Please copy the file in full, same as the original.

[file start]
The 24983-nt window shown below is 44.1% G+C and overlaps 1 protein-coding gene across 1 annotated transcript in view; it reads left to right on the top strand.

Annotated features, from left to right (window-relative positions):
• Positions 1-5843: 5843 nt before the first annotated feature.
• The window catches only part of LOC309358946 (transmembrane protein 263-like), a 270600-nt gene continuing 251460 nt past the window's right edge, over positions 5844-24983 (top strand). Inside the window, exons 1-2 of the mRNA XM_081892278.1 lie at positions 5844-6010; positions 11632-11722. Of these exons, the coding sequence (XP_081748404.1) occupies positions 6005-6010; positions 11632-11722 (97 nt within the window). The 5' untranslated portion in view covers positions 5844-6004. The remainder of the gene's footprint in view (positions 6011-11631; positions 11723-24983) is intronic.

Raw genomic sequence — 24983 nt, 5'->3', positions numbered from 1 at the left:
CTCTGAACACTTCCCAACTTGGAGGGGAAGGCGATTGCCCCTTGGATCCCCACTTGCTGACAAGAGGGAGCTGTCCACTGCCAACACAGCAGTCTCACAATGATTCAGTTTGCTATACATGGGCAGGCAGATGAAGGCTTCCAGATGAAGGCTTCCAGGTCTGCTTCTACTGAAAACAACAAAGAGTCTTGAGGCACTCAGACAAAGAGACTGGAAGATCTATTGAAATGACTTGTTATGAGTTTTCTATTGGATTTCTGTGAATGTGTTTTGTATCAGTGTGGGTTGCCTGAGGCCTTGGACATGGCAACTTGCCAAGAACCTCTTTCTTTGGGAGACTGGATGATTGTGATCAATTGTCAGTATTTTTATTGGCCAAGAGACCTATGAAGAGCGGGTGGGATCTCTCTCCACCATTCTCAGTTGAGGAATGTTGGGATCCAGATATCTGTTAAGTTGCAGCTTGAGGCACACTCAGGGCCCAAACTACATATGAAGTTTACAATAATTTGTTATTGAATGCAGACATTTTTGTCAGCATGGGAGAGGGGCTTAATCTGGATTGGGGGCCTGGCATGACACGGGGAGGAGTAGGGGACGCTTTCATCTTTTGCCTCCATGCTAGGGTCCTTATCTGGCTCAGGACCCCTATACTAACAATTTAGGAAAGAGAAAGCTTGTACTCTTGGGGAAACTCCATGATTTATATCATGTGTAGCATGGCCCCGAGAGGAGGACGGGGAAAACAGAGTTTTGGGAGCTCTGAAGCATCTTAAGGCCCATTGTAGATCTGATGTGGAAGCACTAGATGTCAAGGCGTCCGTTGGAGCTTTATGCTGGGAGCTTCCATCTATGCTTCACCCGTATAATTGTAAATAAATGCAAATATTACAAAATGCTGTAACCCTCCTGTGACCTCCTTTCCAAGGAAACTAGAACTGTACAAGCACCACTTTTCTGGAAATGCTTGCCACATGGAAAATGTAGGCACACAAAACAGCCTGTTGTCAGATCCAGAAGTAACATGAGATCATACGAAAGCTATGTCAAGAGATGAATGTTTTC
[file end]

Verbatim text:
The 24983-nt window shown below is 44.1% G+C and overlaps 1 protein-coding gene across 1 annotated transcript in view; it reads left to right on the top strand.

Annotated features, from left to right (window-relative positions):
• Positions 1-5843: 5843 nt before the first annotated feature.
• The window catches only part of LOC309358946 (transmembrane protein 263-like), a 270600-nt gene continuing 251460 nt past the window's right edge, over positions 5844-24983 (top strand). Inside the window, exons 1-2 of the mRNA XM_081892278.1 lie at positions 5844-6010; positions 11632-11722. Of these exons, the coding sequence (XP_081748404.1) occupies positions 6005-6010; positions 11632-11722 (97 nt within the window). The 5' untranslated portion in view covers positions 5844-6004. The remainder of the gene's footprint in view (positions 6011-11631; positions 11723-24983) is intronic.

Raw genomic sequence — 24983 nt, 5'->3', positions numbered from 1 at the left:
CTCTGAACACTTCCCAACTTGGAGGGGAAGGCGATTGCCCCTTGGATCCCCACTTGCTGACAAGAGGGAGCTGTCCACTGCCAACACAGCAGTCTCACAATGATTCAGTTTGCTATACATGGGCAGGCAGATGAAGGCTTCCAGATGAAGGCTTCCAGGTCTGCTTCTACTGAAAACAACAAAGAGTCTTGAGGCACTCAGACAAAGAGACTGGAAGATCTATTGAAATGACTTGTTATGAGTTTTCTATTGGATTTCTGTGAATGTGTTTTGTATCAGTGTGGGTTGCCTGAGGCCTTGGACATGGCAACTTGCCAAGAACCTCTTTCTTTGGGAGACTGGATGATTGTGATCAATTGTCAGTATTTTTATTGGCCAAGAGACCTATGAAGAGCGGGTGGGATCTCTCTCCACCATTCTCAGTTGAGGAATGTTGGGATCCAGATATCTGTTAAGTTGCAGCTTGAGGCACACTCAGGGCCCAAACTACATATGAAGTTTACAATAATTTGTTATTGAATGCAGACATTTTTGTCAGCATGGGAGAGGGGCTTAATCTGGATTGGGGGCCTGGCATGACACGGGGAGGAGTAGGGGACGCTTTCATCTTTTGCCTCCATGCTAGGGTCCTTATCTGGCTCAGGACCCCTATACTAACAATTTAGGAAAGAGAAAGCTTGTACTCTTGGGGAAACTCCATGATTTATATCATGTGTAGCATGGCCCCGAGAGGAGGACGGGGAAAACAGAGTTTTGGGAGCTCTGAAGCATCTTAAGGCCCATTGTAGATCTGATGTGGAAGCACTAGATGTCAAGGCGTCCGTTGGAGCTTTATGCTGGGAGCTTCCATCTATGCTTCACCCGTATAATTGTAAATAAATGCAAATATTACAAAATGCTGTAACCCTCCTGTGACCTCCTTTCCAAGGAAACTAGAACTGTACAAGCACCACTTTTCTGGAAATGCTTGCCACATGGAAAATGTAGGCACACAAAACAGCCTGTTGTCAGATCCAGAAGTAACATGAGATCATACGAAAGCTATGTCAAGAGATGAATGTTTTC